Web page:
By: Lee Rickwood, What'sYourTech.ca
Suddenly everyone is talking about how your iPhone tracks your movements. And worrying too!
But before you panic, think! Your Android also tracks you. So do the wireless companies and the online map services and the social media sites. And for some cell and smartphone users, GPS Tracking is becoming a major issue.
So now we get breathless reports of what two British scientists have ‘revealed’ about the inner workings of the iPhone. There’s something in there that has folks “deeply disturbed”….”quite shocked”… “Incredibly concerned”. Something about a database they’ve found in there.
It surprises me that people are surprised. For years, I’ve been asking friends and acquaintances, ‘How do you think the phone company knows how to deliver a call to you? Think they scour the whole planet in a milli-second or two, hoping to find you somewhere?’
But hey – buried deep inside the ol’ iPhone 3G user manual (Pg 16) is the following:
“By using any location based services on your iPhone, you agree and consent to Apple’s and its partners transmission, collection, maintenance, processing and use of your location data”….”including the real-time geographic location of your iPhone…”.
Apple – and its partners! Collecting, transmitting, processing data? Who woulda thunkit?
So, what were those scientists saying again? Why are so-called privacy experts going ballistic – haven’t any of them read the instructions?!?!?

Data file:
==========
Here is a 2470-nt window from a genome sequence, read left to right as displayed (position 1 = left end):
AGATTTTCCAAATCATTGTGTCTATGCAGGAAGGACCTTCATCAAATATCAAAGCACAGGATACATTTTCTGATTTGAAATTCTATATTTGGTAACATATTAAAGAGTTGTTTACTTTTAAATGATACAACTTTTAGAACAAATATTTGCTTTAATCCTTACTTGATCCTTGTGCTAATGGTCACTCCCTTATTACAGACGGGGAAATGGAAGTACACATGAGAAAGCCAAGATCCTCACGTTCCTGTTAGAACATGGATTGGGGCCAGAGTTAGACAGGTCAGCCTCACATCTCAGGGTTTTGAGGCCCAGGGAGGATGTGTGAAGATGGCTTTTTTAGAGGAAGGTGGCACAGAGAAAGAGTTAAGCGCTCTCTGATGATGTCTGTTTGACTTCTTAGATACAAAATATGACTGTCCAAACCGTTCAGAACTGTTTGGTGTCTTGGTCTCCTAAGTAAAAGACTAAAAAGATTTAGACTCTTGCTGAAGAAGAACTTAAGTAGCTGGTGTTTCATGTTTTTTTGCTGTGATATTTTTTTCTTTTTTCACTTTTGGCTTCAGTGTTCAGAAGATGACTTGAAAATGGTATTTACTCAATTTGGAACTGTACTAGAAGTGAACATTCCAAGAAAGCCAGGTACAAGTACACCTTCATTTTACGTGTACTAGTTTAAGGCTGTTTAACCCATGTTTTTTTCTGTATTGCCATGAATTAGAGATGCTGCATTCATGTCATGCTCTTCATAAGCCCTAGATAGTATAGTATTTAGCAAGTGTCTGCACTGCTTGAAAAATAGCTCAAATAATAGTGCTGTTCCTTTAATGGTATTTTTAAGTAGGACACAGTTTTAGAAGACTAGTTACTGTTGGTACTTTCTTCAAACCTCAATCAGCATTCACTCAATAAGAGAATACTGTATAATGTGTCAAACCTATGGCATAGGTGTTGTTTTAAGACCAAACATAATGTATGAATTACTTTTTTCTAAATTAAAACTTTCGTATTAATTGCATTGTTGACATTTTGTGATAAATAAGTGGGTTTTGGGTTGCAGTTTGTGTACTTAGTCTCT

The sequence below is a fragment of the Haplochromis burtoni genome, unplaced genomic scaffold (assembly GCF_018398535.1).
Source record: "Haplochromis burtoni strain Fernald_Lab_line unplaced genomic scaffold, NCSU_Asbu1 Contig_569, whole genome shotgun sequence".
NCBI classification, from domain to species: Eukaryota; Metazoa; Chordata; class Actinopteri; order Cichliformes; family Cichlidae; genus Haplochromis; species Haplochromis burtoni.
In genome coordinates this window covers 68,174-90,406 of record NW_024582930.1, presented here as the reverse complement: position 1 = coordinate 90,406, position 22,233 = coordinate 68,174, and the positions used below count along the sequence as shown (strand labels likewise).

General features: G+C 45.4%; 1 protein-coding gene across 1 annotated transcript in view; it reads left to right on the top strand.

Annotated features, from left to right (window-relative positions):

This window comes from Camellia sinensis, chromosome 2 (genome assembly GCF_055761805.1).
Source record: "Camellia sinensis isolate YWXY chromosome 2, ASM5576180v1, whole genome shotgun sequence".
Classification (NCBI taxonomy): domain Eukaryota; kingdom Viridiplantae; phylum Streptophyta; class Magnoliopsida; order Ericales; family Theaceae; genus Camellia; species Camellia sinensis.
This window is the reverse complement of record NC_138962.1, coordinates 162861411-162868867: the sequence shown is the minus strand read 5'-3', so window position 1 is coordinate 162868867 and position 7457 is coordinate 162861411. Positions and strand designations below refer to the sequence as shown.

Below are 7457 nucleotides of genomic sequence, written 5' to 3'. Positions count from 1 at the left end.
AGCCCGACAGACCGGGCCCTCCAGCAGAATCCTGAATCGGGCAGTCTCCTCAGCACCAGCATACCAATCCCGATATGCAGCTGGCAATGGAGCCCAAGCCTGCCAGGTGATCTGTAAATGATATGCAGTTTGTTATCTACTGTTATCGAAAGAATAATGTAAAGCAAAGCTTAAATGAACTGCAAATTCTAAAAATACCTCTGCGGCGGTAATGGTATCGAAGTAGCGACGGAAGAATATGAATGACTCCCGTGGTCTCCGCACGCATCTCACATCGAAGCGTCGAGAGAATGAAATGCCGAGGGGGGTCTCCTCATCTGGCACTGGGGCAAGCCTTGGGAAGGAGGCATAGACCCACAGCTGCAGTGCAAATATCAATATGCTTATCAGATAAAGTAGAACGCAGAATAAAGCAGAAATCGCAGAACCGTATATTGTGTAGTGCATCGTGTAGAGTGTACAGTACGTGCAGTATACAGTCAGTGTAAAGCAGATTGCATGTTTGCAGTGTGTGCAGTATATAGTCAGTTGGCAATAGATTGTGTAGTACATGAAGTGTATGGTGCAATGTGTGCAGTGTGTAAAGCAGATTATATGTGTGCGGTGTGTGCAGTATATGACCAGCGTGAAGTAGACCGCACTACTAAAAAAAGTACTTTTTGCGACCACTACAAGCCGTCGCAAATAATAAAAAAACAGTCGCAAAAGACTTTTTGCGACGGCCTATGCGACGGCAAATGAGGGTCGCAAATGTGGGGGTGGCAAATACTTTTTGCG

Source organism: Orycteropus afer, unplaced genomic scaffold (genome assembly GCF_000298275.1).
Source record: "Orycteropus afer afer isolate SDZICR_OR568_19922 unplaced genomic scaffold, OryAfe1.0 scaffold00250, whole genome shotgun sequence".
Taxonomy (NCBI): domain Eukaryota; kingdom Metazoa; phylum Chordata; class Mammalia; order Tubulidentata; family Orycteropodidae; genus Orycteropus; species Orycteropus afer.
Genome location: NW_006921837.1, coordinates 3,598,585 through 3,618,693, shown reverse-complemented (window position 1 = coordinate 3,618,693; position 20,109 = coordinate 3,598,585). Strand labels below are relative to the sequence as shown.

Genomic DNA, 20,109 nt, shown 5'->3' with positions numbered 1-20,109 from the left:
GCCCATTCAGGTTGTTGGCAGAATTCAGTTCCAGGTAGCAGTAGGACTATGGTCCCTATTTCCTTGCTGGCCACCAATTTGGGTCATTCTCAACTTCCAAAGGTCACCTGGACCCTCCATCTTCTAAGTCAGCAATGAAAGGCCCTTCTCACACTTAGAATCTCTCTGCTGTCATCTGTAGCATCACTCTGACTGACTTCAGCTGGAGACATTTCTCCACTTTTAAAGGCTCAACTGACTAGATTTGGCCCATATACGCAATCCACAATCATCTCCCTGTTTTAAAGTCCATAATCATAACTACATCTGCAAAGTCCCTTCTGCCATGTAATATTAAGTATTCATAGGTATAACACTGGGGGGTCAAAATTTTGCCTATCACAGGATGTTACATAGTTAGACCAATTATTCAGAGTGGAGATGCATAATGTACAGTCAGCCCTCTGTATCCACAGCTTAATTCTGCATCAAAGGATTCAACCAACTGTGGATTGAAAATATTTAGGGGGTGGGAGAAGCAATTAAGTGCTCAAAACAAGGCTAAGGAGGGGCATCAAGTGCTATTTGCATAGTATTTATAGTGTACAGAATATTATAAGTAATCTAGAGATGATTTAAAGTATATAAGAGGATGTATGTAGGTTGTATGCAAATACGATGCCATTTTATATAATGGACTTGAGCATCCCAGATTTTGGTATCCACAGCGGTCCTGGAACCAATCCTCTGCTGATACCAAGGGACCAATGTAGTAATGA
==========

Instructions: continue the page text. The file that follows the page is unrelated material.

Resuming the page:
Other more sophisticated tools, still readily available online, allow for the tracking and viewing of call records, SMS text messages, URL logs and geo-position tracking and mapping. Specific times, dates and locations are easily stored and retrieved, as well as the coordinates of any nearby cell nodes or Wi-Fi networks.
Especially with mobile, but in a lot of other connected situations and with a lot of other high-tech gadgets, individual privacy is often severely compromised. So authorities in Europe are assessing the potential impact of this mobile tracking ‘discovery’ of behalf of their citizens. Politicians in the U.S. are calling for Apple to explain itself (beyond the user manual, I guess), too. Here in Canada, online advocates have called for the federal Privacy Commissioner to initiate a privacy probe.
Of course, Android and iPhone users can opt out of data collection by turning off location services on their phones.
Manufacturers say this limits certain functions of the a phone, such as photo geo-tagging and the look-up bookmark on some mapping tools.
Did they mention it could affect getting a call at all?
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